The Energy Sustainability Index ranks countries in terms of their likely ability to provide sustainable energy policies through the three dimensions: Energy security (the effective management of primary energy supply from domestic and external sources, the reliability of energy infrastructure, and the ability of participating energy companies to meet current and future demand, Energy equity (the accessibility and affordability of energy supply across the population), and Environmental sustainability (the achievement of supply and demand-side energy efficiencies and the development of energy supply from renewable and other low-carbon sources).
Kazakhstan's ranking has risen, and the country has achieved significant successes in the energy security field, the report said.
In particular, the performance of energy security has been improved by reducing accidents, losses and compliance with the standards of various electricity norms. Kazakhstan has for the first time entered the top ten and ranked sixth among 129 countries, leaving behind the United Kingdom (11th), the United States (12th), China (18th), Switzerland (19th), Spain (22nd), Sweden (24th), Germany (31st), the United Arab Emirates (49th), and Georgia (106th).
Kazakhstan, a ‘Fossil-fuelled’ country, has strong energy security and energy equity rankings, and a very poor environmental sustainability performance, the report says. The country’s exceptional energy security gets better this year as transmission and distribution losses decline and Kazakhstan further diversifies its electricity generation portfolio away from fossil fuels to include more hydropower. Energy equity continues to be good, despite rising gasoline prices, as the perceived quality of the country’s very affordable electricity increases. While Kazakhstan’s performance on the environmental sustainability dimension still lags very far behind performance on the other two dimensions, improvements are made across the board in energy intensity, emission intensity, and CO2 emissions from electricity generation. Contextual indicators of political, societal, and economic strength all remain on the lower end of the spectrum, with the notable exception of the country’s robust macroeconomic stability. Political stability weakens considerably this year.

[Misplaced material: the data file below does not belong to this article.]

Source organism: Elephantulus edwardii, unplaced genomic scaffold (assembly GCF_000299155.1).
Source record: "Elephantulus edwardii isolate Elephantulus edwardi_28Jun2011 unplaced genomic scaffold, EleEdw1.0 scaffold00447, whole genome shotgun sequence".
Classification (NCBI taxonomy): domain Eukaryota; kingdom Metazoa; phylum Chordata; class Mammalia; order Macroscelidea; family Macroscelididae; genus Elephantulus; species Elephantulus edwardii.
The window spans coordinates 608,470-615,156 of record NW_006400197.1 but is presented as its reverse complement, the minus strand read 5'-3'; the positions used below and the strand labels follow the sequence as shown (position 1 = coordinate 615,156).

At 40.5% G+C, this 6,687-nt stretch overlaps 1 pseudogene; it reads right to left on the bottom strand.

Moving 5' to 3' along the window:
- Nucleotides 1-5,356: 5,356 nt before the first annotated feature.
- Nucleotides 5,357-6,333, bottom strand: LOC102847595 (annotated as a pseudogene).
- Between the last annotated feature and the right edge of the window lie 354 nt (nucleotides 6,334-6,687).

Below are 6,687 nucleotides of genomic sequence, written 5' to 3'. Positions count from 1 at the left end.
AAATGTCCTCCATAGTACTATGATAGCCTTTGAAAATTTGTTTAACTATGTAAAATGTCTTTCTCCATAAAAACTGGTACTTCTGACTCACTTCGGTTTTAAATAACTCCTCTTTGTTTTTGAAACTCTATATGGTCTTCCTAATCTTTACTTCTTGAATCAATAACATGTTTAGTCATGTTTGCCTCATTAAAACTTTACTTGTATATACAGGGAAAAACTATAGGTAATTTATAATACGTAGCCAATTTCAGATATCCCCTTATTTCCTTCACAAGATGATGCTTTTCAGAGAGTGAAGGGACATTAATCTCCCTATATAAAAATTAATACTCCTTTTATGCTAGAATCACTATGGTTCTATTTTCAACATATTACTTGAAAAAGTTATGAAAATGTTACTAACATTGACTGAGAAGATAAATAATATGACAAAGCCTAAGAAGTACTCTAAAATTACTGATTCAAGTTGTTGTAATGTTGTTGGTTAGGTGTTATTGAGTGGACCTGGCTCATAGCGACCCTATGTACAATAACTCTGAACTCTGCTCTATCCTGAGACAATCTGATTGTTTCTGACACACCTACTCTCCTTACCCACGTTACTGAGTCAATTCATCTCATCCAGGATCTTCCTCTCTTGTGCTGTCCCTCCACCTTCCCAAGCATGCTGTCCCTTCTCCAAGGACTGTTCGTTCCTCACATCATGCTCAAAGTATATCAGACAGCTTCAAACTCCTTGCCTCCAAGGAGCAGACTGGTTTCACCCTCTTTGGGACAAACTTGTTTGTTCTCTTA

The Kazakhstan government together with the business sector, energy industry and industrial associations, has developed and implemented a clear energy strategy and well-defined energy policy that support the development of a sustainable energy system.
The report says that the most recent policy developments that are expected to improve Kazakhstan’s energy sustainability balance include: 1) strengthening state institutions responsible for energy efficiency in production, extraction and consumption of energy; 2) clear and comprehensive energy saving programs to reduce energy intensity of industry targets (reduce 10% by 2015 and 25% by 2020 compared to 2008); 3) the adoption of policies to support the development and inclusion of available renewable energy sources (RES) into the energy mix (electricity generated from RES should reach 1 billion kWh per year by 2014, almost 3 times the 2009 level); and 4) plans and programs to facilitate the modernization of existing power generation, power grids and oil refining installations.
The World Energy Council is a UN-accredited body bringing together energy sphere leaders and experts who promote affordable, stable and environmentally friendly energy systems.